Speculation increased over whether AOL might give up its ISP business and offer its content for free. Some are starting to wonder why parent company Time Warner would shut off such a still strong revenue stream.
Offering AOL content for free to users who subscribe to other ISPs would cost Time Warner $1 billion in operating profit through 2009, the Wall Street Journal reported, citing people familiar with the matter.
In a statement, Time Warner said recent media reports appear to be based on unauthorized disclosures, which include erroneous financial information.
The company added that it would not discuss future business strategy until a separate meeting with investors to be held after its second-quarter earnings report on August 2.
Reports first surfaced last week that AOL is considering dropping the subscription business model and re-focusing on advertising revenue.
In the plan, AOL would stop charging subscription fees for its services to broadband users or those who dial-up using another ISP.
In March, AOL reported 18.6 million subscribers, down from 26.7 million in 2002.
But the company still reported $1.5 billion in subscription revenue for the first quarter of this year.
That’s a lot to give up so quickly, JupiterResearch Analyst David Card told internetnews.com.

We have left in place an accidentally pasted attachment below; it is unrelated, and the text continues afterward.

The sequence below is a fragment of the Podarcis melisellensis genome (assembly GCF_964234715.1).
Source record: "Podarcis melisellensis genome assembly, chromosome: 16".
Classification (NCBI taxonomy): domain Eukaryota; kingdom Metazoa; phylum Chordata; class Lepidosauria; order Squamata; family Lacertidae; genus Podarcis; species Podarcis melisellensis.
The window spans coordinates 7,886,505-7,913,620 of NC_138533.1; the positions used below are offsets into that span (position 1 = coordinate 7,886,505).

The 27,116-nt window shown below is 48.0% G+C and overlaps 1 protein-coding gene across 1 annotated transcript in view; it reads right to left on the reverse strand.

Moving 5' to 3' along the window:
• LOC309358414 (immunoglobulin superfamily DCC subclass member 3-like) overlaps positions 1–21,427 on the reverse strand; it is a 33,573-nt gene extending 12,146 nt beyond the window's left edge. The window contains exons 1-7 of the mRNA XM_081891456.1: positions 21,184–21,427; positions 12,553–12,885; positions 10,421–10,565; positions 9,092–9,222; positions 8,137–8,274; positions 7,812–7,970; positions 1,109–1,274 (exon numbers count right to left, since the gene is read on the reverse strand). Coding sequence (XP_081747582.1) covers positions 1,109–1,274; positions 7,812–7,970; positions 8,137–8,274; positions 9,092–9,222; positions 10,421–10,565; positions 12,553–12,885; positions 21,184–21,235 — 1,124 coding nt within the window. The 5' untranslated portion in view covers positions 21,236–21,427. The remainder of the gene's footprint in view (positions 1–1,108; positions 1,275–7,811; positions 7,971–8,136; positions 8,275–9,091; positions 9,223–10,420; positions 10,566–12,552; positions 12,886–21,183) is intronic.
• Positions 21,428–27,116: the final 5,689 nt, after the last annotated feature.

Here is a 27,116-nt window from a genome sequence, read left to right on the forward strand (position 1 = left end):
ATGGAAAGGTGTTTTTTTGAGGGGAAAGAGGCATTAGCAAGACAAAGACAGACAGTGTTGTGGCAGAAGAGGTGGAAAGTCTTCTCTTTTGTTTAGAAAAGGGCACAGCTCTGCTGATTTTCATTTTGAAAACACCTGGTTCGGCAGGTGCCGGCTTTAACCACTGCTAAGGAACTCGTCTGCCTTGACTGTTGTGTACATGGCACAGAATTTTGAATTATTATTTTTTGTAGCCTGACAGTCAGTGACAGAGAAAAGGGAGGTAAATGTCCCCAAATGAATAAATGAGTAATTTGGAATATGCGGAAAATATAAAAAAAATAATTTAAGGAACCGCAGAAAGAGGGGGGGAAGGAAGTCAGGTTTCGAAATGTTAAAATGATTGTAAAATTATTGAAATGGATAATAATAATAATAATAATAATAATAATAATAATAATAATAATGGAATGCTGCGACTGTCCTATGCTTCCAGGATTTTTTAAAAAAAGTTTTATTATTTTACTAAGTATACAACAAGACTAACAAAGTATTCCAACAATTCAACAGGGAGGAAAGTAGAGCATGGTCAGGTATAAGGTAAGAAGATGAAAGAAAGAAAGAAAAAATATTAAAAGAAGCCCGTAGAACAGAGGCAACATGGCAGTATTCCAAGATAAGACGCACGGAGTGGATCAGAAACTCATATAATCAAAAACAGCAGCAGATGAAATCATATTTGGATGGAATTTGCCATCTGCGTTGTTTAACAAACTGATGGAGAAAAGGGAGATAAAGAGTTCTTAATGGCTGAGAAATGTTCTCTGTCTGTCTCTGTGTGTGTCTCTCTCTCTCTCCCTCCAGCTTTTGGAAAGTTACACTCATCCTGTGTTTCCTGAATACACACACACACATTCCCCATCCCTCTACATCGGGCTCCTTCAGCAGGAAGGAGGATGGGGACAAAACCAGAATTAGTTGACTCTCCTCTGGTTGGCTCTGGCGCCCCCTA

Maybe too much.
“Why would you shut down the access business as long as it’s profitable?” Card said. “It’s pretty natural to assume they would slowly melt it down and milk it for all its worth.”
Card thinks AOL might be making the move to not seem left behind by Google and Yahoo as those companies ride the Internet advertising boom.
Internet advertising went up 30 percent last year.
Such reasoning would also explain the public nature of an internal strategy debate.
“This is a very public airing of a strategy,” Card said. “I would be amazed if this is the first time they’ve proposed getting out of the access business.
“There’s a lot of advertising talk in the air,” he added. “Maybe there’s a notion [at AOL] that ‘there’s a couple pulling away from the pack and we just want to make sure people don’t think we’re getting really left behind.'”